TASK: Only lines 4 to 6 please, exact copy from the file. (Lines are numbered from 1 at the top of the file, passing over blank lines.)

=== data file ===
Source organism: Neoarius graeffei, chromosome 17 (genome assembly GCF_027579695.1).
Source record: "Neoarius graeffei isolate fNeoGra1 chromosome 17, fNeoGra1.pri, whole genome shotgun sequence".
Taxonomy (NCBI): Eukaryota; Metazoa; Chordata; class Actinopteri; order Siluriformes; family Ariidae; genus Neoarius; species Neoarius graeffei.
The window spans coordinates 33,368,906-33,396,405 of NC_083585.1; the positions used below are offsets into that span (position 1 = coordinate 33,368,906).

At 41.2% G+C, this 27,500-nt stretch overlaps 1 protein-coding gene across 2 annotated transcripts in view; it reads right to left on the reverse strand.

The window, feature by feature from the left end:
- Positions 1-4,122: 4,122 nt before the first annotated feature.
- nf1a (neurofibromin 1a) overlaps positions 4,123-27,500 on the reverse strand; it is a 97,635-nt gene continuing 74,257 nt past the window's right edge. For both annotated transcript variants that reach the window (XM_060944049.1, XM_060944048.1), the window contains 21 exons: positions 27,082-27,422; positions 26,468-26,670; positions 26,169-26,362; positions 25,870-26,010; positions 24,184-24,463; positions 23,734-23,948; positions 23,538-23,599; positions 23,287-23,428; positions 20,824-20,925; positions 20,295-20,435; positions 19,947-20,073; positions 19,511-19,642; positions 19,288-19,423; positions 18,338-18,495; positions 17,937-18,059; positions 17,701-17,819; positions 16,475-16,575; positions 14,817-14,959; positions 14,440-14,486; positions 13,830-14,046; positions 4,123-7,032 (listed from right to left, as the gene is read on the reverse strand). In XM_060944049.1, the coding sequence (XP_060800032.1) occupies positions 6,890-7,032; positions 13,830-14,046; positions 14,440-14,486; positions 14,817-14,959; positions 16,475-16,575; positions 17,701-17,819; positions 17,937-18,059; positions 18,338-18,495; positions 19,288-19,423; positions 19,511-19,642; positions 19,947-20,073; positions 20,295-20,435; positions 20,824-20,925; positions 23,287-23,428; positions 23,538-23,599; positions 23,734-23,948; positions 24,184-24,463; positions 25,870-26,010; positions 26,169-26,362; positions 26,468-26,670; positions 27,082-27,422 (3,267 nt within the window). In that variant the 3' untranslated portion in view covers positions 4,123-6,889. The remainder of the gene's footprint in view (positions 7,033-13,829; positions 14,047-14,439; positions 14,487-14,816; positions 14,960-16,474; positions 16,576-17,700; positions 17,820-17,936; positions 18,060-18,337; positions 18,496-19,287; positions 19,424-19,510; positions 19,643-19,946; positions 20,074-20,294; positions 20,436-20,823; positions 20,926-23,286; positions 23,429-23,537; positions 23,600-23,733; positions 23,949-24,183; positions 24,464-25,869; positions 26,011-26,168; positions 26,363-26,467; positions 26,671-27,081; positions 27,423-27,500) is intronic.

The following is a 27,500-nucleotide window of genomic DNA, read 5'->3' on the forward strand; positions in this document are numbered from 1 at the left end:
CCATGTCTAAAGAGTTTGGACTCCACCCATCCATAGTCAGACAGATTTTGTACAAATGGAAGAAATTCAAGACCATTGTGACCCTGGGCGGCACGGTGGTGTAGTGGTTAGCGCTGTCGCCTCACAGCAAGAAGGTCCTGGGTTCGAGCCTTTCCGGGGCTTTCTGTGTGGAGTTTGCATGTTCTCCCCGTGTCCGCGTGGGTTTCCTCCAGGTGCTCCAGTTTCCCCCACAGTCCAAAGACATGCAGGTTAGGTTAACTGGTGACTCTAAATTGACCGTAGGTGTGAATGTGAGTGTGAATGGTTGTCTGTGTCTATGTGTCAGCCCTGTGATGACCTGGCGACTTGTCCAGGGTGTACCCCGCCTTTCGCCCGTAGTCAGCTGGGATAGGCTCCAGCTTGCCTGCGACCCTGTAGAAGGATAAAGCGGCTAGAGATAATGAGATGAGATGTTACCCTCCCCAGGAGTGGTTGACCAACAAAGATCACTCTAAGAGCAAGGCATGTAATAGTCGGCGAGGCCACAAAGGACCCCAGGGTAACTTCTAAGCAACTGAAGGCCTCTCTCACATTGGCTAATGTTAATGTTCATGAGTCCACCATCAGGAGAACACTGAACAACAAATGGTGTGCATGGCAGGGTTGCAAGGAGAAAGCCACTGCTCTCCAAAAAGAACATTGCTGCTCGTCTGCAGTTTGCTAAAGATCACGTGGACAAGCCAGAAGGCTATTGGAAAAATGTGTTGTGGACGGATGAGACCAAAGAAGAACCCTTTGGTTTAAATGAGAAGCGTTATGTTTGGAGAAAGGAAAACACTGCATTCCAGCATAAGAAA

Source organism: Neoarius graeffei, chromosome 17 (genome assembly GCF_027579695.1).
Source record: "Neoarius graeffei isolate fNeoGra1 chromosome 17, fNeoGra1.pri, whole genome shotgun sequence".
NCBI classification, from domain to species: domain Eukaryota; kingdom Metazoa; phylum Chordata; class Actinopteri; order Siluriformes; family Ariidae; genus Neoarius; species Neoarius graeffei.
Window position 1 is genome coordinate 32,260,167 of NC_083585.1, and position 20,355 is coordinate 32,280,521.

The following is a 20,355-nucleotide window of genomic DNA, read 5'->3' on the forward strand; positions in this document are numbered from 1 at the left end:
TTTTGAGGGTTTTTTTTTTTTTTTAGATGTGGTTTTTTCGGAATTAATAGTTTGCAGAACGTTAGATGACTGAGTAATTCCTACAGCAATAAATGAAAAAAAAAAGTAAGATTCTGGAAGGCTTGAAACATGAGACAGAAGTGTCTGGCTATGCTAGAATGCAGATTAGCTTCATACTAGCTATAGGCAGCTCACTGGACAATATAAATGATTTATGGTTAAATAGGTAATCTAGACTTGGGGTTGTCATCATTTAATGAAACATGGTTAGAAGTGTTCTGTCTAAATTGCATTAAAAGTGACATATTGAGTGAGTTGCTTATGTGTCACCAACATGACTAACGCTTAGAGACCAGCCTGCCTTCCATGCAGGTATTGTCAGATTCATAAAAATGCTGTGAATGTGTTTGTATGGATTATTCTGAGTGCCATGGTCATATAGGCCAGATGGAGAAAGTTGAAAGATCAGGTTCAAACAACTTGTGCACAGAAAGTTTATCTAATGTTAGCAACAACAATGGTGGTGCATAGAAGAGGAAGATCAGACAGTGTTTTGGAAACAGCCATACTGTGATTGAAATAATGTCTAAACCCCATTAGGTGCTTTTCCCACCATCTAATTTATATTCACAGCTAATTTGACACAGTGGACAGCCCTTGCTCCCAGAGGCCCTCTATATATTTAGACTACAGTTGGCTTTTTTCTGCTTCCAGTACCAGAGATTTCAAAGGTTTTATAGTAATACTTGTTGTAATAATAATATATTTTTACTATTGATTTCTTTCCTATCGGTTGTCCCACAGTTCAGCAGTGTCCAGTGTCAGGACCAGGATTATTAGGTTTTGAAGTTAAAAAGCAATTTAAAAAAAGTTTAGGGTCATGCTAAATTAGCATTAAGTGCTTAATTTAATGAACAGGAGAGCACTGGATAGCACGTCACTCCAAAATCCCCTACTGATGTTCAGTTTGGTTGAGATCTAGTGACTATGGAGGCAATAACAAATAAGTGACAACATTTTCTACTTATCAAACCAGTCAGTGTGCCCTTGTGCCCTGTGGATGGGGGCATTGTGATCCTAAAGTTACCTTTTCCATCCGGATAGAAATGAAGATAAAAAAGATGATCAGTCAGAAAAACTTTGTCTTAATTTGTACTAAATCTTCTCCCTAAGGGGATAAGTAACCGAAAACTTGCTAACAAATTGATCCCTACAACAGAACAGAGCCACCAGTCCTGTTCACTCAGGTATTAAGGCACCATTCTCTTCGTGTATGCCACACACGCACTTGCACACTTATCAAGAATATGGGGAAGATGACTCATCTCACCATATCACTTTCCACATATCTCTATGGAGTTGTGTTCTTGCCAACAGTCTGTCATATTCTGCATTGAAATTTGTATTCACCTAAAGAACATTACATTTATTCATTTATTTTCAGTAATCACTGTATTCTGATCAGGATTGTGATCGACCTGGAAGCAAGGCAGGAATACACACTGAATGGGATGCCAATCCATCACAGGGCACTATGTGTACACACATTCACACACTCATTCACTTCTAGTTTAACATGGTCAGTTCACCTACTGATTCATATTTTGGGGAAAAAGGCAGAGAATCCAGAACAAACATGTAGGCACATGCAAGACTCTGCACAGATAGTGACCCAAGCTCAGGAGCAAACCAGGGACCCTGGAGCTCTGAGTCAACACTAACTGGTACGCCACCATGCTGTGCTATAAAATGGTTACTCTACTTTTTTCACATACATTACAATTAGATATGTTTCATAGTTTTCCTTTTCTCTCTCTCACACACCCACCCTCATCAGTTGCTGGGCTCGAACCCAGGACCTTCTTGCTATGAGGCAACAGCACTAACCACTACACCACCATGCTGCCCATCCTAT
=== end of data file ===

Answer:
The window spans coordinates 33,368,906-33,396,405 of NC_083585.1; the positions used below are offsets into that span (position 1 = coordinate 33,368,906).

At 41.2% G+C, this 27,500-nt stretch overlaps 1 protein-coding gene across 2 annotated transcripts in view; it reads right to left on the reverse strand.

The window, feature by feature from the left end: